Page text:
For you know that we dealt with each of you as a father deals with his own children, encouraging, comforting and urging you to live lives worthy of God, who calls you into his kingdom and glory.

For what is our hope, our joy, or the crown in which we will glory in the presence of our Lord Jesus when he comes? Is it not you? Indeed, you are our glory and joy.

This parental imagery struck me. The Apostle Paul wasn’t a father to biological children, but he uses parental metaphors to describe how he evangelised and discipled his spiritual children. In these verses we get a glimpse at the method and manner in which he did his ministry – there’s a blending of word based ministry and practical, sharing lives together type ministry too. He explained the gospel to them using words, and demonstrated the gospel to them through his life. His ministry or his “church involvement” was very holistic. He didn’t separate the spiritual stuff from the real-life stuff – there is no separation after all!

This is liberating, and challenging too.

Meaningful church involvement won’t always look like sitting down and opening the Bible with someone, although it’s an amazing blessing when it does!  But sometimes church involvement whilst having small children will look like going to the park with someone and having chats about what’s going on in their life and how the gospel applies to that – interspersed with catching the toddler at the bottom of the slide. Or having an impromtu prayer time with another parent at a play date. Or chatting at the school gate with another church parent and her friend, and inviting that friend along to the church-run BBQ which is happening at the weekend. There’s a myriad of different ways to do it.

There’s great opportunities that come from being a parent, both in outreach as we get to know other parents, and in discipleship as we let other Christian’s see the crazy-messy-rowdy-preciousness of our family lives.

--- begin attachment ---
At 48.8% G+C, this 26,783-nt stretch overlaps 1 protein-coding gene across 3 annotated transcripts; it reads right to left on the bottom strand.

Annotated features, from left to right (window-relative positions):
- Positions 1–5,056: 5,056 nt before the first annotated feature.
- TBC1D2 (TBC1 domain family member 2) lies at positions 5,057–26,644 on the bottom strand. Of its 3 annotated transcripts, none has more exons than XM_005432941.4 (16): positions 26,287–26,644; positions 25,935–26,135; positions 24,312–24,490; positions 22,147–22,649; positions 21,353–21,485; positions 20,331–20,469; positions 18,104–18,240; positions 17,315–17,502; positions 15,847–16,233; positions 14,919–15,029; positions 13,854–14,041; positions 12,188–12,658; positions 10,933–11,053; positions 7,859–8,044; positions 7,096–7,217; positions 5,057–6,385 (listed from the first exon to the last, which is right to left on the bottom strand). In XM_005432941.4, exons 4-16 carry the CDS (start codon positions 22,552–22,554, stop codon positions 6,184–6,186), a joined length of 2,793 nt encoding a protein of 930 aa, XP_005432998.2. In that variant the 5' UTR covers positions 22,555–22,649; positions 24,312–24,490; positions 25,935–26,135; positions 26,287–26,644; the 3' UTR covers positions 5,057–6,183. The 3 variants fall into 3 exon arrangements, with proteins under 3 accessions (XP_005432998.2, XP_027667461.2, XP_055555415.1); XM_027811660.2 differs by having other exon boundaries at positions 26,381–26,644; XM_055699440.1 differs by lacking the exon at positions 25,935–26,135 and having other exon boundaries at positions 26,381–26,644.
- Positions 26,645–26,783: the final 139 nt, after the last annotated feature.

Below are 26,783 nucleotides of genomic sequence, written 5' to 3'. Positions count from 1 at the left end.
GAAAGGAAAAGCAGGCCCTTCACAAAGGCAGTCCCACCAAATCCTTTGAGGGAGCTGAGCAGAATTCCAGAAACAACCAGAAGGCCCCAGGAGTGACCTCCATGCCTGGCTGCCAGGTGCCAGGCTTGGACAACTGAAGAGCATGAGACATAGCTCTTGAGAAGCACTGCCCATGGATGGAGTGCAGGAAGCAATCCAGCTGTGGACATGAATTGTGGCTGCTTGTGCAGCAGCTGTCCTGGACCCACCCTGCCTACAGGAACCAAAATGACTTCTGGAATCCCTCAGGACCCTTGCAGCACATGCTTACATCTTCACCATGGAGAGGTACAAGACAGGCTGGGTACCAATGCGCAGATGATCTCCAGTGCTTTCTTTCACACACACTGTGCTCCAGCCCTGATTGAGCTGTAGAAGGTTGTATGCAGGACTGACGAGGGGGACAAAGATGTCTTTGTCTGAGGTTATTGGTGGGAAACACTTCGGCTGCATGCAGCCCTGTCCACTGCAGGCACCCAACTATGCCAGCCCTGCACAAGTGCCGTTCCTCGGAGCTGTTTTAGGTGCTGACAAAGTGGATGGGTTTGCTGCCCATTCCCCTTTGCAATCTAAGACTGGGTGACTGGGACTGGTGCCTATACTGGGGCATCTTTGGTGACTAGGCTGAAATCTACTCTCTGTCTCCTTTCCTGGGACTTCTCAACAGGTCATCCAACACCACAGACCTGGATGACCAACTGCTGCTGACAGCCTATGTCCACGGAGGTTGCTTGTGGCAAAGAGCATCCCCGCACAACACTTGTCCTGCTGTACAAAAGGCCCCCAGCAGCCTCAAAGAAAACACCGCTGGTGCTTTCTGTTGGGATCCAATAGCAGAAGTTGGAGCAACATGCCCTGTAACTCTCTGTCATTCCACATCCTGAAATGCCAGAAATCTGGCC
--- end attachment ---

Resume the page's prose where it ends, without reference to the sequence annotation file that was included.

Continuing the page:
Paul’s parental imagery in the verses above show us the model and method for church involvement, but also reminds me of what parenting our physical children is all about too – explaining the gospel to our children using words, and demonstrating the gospel to them through our lives.

So, is having children a help or hindrance to our Christian ministry?

In all honesty, it could go either way.

So let’s be intentional to use this season to pursue evangelistic and discipleship opportunities – both within our own families and beyond them. It is hard. There are times when what we’re able to do is very limited, and that’s fine – we’re not justified by our church service. There are times when conversations are interrupted, children embarrass us, we are TIRED. But its so worth being intentional in this season.


Well because of the final sentences of that passage above…

For what is our hope, our joy, or the crown in which we will glory in the presence of our Lord Jesus when he comes? Is it not you? Indeed, you are our glory and joy.

What an exciting prospect it will be for us to stand before Jesus on that last day, to stand shoulder to shoulder with the people that we invested in – both our own children (hopefully), and others who the Lord has brought into our lives. As we bask in his radiance, we’ll know that the people surrounding us are our glory, our joy, our crown and our gift to him.


Here are links to a couple of resources which may help you to think further about this topic.

Total Church*